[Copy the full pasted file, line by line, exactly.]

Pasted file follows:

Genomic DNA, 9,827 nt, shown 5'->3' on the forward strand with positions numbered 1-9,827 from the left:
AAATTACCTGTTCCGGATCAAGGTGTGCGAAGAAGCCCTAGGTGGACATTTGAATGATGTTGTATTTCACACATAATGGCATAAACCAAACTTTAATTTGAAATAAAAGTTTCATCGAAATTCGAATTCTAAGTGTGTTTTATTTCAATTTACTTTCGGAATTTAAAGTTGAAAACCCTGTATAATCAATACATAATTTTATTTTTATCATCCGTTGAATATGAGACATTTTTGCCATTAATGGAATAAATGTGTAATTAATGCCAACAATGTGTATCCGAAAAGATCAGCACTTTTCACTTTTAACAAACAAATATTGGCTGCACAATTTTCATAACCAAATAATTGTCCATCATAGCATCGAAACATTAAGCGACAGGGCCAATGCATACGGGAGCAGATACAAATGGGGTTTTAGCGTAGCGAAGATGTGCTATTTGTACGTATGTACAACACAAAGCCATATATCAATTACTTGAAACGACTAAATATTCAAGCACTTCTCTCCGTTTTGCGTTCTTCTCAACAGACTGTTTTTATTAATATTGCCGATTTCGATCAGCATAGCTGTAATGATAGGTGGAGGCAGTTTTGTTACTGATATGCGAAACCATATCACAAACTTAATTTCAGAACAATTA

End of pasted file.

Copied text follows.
Genomic DNA, 9,827 nt, shown 5'->3' on the forward strand with positions numbered 1-9,827 from the left:
AAATTACCTGTTCCGGATCAAGGTGTGCGAAGAAGCCCTAGGTGGACATTTGAATGATGTTGTATTTCACACATAATGGCATAAACCAAACTTTAATTTGAAATAAAAGTTTCATCGAAATTCGAATTCTAAGTGTGTTTTATTTCAATTTACTTTCGGAATTTAAAGTTGAAAACCCTGTATAATCAATACATAATTTTATTTTTATCATCCGTTGAATATGAGACATTTTTGCCATTAATGGAATAAATGTGTAATTAATGCCAACAATGTGTATCCGAAAAGATCAGCACTTTTCACTTTTAACAAACAAATATTGGCTGCACAATTTTCATAACCAAATAATTGTCCATCATAGCATCGAAACATTAAGCGACAGGGCCAATGCATACGGGAGCAGATACAAATGGGGTTTTAGCGTAGCGAAGATGTGCTATTTGTACGTATGTACAACACAAAGCCATATATCAATTACTTGAAACGACTAAATATTCAAGCACTTCTCTCCGTTTTGCGTTCTTCTCAACAGACTGTTTTTATTAATATTGCCGATTTCGATCAGCATAGCTGTAATGATAGGTGGAGGCAGTTTTGTTACTGATATGCGAAACCATATCACAAACTTAATTTCAGAACAATTA